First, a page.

drive the Commission back to the settlement table, in which case
the whole thing could be over in six months. Absent that, in a full
sort of litigation on appeal on the merits, it could be a couple
Spring boarding a little from our Callers viewpoint, I understand
that in a former life you set up U.S. operations for a French software
firm and helped build the company into an $11 million business.
How do you think the French company or any foreign company would
take a decision from a United States court like the one issued against
Microsoft in Europe?
Probably not well. Unfortunately, we all do this stuff to each other
way too much. The Europeans have accepted a considerably more regulatory
environment over there and probably expect it more here than they
see. It is the wrong way to go. The way to best serve consumers
both here and in Europe is by letting players in the market compete
vigorously for their patronage. When the government starts picking
winners and losers, it is almost always a disaster.
I know my organization is a strong proponent of the free market,
and we have expressed our outrage with this decision and we have
written about the case. What, if anything at all, can the average
citizen do if he or she is equally as outraged by the decision in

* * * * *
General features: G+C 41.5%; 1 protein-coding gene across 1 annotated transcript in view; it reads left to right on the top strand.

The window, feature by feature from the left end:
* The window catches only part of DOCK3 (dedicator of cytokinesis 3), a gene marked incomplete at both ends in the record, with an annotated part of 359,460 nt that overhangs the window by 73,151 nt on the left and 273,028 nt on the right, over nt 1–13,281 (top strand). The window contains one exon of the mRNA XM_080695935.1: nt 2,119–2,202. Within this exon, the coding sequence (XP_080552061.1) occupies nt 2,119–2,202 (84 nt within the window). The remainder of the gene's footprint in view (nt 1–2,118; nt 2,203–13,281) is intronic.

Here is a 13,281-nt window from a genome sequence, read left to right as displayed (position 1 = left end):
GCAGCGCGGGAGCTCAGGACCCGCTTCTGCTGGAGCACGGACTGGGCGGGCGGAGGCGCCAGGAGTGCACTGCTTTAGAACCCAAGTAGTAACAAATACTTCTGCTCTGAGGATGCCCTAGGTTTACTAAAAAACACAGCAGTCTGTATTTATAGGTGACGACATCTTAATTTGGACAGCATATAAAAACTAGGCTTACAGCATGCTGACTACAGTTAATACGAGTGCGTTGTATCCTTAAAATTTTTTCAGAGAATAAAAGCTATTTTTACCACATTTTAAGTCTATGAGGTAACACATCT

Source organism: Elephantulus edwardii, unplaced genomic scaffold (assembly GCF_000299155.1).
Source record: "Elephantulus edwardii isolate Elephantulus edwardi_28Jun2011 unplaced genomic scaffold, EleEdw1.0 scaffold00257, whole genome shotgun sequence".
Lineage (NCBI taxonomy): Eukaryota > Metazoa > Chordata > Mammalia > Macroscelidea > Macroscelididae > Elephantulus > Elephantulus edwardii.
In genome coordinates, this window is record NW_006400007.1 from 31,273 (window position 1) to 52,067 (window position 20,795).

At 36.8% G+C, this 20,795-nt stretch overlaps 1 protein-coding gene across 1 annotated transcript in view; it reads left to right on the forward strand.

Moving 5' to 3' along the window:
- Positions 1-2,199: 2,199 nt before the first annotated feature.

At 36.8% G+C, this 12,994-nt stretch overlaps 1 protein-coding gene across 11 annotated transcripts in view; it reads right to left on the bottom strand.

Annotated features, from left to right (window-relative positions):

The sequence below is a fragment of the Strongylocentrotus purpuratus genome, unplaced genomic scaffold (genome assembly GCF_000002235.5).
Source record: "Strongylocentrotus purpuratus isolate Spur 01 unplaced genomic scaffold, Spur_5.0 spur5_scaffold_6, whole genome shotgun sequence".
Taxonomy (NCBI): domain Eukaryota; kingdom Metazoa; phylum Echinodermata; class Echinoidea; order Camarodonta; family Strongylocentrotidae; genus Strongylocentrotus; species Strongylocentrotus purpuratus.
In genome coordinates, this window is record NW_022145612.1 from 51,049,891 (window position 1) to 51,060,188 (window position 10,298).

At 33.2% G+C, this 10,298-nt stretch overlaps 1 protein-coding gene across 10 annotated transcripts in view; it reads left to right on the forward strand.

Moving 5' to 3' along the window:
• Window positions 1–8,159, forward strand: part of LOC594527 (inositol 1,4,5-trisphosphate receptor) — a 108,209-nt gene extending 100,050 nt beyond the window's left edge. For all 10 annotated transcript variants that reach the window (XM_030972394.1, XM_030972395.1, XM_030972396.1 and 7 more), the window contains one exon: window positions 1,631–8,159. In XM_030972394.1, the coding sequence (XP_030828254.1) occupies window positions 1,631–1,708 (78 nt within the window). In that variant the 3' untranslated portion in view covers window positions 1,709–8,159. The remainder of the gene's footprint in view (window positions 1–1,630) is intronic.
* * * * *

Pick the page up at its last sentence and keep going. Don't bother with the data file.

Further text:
the Microsoft case, and do you think it will make a difference?
Well, I think it is always a good idea if you are willing to speak
up to put a call in to your local member of Congress. We have these
kinds of issues here in the U.S., as well. As you start to see the
kinds of effects this can have on your business, it is important
to get involved and speak up. If folks come to our website and sign
up, we will help them find the outlets for making their voices heard.
Can you please give people the address for your website so if they
want to learn more about this or your organization they can visit
Thats the Association for Competitive Technology. Thank you,
Jonathan Zuck, for your time and all your energy devoted to this
important effort. We appreciate it.
January 13, 2005]